As all of us know, this March has been a whirlwind of uncertainties. But the one thing we still have going for us is our great outdoors. Rain, wind, sun and clouds continue to do their thing even though our daily schedules have changed drastically. We know we’re not supposed to gather in groups of more than ten, and that we must stay six feet away from each other, but the wonderful thing is we can still go outside and interact with Mother Nature. This interaction will be the key as we all slow down and take a deep breath to stay mentally and physically healthy.
The Mexican Golden Poppies on the northeast side of the Franklin Mountains and especially in Castner Range were absolutely beautiful this year. I moved to El Paso in 2011 and I’ve never seen them blanket the hillsides with such mass and beauty as they are doing right now. So please head out to East Transmountain Road and the Archaeology Museum and hike around a bit if you haven’t done so already.
Frontera is proud to announce that we’re now at platinum level on the GuideStar site. GuideStar is where you can find the most complete, up-to-date nonprofit data available. GuideStar’s Nonprofit Profiles provide you with the information you need to make smart decisions, build connections, and learn from each other to achieve your goals. If you are looking to learn more about Frontera or another favorite non-profit, be sure to check out their website.
During the first week of March we held our first Soil and Erosion workshop at Cathedral High School. The students learned how soil erosion happens and how we can prevent it. They were able to conduct an experiment recording how water moves soil that is uncovered versus soil that is covered with plant litter. We then were pleased to have Cub Scout Pack 72 assist us in collecting creosote, four-winged saltbush, and desert willow seeds at our Wakeem/Teschner Nature Preserve (Resler Canyon).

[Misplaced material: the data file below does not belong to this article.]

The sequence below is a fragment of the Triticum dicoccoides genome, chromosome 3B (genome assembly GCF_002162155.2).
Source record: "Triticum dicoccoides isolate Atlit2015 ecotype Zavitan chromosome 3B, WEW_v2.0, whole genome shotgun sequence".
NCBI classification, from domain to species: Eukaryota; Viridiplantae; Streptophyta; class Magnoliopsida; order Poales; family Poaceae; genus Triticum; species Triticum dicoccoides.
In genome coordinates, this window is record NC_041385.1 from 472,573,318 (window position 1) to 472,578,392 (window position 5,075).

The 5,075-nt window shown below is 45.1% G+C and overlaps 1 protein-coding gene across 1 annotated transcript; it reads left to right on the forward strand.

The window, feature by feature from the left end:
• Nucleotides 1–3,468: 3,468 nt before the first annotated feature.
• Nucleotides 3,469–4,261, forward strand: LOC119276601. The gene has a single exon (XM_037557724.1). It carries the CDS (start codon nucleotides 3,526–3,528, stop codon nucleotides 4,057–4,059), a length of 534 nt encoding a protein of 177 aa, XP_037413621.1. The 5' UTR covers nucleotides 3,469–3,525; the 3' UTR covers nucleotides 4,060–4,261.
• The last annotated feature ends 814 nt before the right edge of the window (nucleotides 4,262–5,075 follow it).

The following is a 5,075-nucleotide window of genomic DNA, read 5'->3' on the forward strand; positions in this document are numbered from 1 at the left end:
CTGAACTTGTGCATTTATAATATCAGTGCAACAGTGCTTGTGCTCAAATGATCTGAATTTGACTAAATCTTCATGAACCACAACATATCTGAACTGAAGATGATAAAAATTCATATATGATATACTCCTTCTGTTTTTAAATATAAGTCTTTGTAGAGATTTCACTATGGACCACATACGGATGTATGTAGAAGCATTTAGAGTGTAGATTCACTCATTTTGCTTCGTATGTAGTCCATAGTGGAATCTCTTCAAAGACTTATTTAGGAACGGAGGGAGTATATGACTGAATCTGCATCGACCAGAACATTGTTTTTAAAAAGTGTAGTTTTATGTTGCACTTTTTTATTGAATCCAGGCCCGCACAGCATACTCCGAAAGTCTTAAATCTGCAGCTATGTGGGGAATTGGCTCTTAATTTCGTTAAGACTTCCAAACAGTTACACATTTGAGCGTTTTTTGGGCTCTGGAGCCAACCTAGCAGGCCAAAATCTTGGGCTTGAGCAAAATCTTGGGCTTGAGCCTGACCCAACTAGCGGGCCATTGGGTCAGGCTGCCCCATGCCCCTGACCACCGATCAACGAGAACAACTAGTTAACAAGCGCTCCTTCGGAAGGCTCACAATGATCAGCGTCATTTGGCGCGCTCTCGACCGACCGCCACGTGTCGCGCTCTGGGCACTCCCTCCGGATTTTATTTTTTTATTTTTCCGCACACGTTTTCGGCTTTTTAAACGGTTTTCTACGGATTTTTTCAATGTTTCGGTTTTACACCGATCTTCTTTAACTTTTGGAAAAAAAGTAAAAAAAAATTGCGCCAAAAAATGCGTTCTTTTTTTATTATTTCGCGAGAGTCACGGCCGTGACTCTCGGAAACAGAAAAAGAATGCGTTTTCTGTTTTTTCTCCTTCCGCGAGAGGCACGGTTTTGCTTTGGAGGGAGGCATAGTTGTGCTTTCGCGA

In mid-March, we partnered with Texas Parks and Wildlife, the El Paso Audubon Society, and the UTEP Centennial Museum, to host a City Nature Challenge and iNaturalist Workshop. People learned how to use the iNaturalist app and how to take part in the City Nature Challenge, which this year is scheduled for April 24-27. In addition, our staff—Janaé Reneaud Field and Maryflor García, with Frontera’s President Scott Cutler and Vice-President Cindy Hoffmann—were guest speakers on the El Paso History Show (KTSM AM 690). We talked about Frontera’s mission, what we are currently working on, and all about our upcoming events. We were excited to host our first Knapp Land Family Walk, on the 350-acre Northeast mountain property the City purchased last year (and on which it’s now interacting with Frontera to negotiate a conservation easement). People enjoyed learning about the flora in the area and got to see all the poppies that were growing on Castner Range and the lower slopes of the Franklins. As spring break started, a group of volunteers helped us pull weeds and make new garden beds at the Growing with Sara Farm in Socorro, Texas. And what with COVID-19 and all, our volunteers were happy to be taking in a whole lot of fresh air outdoors.
Meanwhile, and looking forward to the future, we were granted funds by the Land Trust Alliance to implement an estate-giving education program. This fall we will see new materials on this topic and we’ll be invited to give a general overview of how you can leave a lasting gift to Frontera. Expect more details soon!
If you shop with Amazon, don’t forget to use AmazonSmile so that each time you shop you can help Frontera conserve water, wildlife and working lands as well as natural open areas. It is a very simple program to participate in, and it will not cost you a dime. Amazon will donate part of their profit on that purchase to Frontera.
A donation to The Frontera Land Alliance will help
preserve natural spaces for future generations